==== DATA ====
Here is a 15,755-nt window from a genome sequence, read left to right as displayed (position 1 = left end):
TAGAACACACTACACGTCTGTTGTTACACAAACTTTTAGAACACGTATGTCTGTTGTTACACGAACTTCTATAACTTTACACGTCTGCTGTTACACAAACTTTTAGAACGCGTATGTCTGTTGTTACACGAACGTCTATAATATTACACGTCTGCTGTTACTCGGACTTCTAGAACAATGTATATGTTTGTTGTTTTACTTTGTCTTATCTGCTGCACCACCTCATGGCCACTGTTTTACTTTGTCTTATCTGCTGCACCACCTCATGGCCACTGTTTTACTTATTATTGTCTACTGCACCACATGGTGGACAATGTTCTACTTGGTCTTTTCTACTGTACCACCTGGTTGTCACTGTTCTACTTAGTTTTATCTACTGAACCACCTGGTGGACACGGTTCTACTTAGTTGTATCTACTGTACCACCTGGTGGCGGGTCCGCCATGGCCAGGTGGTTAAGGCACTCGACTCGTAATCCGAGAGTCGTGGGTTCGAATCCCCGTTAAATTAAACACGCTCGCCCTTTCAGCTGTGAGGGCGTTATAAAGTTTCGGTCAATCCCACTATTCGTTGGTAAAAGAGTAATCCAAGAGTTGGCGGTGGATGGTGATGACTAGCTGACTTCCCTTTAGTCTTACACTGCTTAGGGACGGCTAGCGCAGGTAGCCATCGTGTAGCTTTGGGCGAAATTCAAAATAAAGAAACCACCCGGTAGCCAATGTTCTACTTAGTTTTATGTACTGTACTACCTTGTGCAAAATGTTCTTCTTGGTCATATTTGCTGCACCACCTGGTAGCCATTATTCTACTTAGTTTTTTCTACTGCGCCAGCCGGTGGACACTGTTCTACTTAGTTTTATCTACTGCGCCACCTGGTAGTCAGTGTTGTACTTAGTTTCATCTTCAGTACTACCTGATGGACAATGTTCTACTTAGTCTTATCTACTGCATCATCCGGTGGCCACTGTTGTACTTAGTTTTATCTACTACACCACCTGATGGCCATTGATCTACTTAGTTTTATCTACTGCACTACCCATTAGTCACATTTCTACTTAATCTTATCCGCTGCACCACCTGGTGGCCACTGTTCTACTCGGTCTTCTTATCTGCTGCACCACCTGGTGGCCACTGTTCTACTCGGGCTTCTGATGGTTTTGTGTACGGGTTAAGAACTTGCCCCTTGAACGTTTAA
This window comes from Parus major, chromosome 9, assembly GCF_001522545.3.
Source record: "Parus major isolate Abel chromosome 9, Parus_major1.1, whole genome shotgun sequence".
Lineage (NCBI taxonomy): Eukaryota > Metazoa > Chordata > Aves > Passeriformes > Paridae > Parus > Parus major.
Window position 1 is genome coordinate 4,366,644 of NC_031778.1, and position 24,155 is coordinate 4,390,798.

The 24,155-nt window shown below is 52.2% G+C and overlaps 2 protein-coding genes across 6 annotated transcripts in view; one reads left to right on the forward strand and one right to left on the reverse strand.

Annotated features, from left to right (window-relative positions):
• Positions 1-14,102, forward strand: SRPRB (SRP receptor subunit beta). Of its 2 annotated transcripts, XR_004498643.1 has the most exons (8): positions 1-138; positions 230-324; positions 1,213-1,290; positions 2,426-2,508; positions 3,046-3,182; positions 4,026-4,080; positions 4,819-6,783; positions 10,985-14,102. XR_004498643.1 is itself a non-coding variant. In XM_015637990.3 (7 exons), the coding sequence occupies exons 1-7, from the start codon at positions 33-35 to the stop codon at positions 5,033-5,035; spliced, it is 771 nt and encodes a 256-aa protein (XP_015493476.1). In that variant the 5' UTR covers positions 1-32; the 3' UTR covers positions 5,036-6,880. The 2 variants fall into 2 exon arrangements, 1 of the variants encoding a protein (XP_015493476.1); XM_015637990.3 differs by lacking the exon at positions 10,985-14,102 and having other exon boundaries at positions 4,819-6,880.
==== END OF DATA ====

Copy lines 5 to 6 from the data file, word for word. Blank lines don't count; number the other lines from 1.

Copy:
Lineage (NCBI taxonomy): Eukaryota > Metazoa > Chordata > Aves > Passeriformes > Paridae > Parus > Parus major.
Window position 1 is genome coordinate 4,366,644 of NC_031778.1, and position 24,155 is coordinate 4,390,798.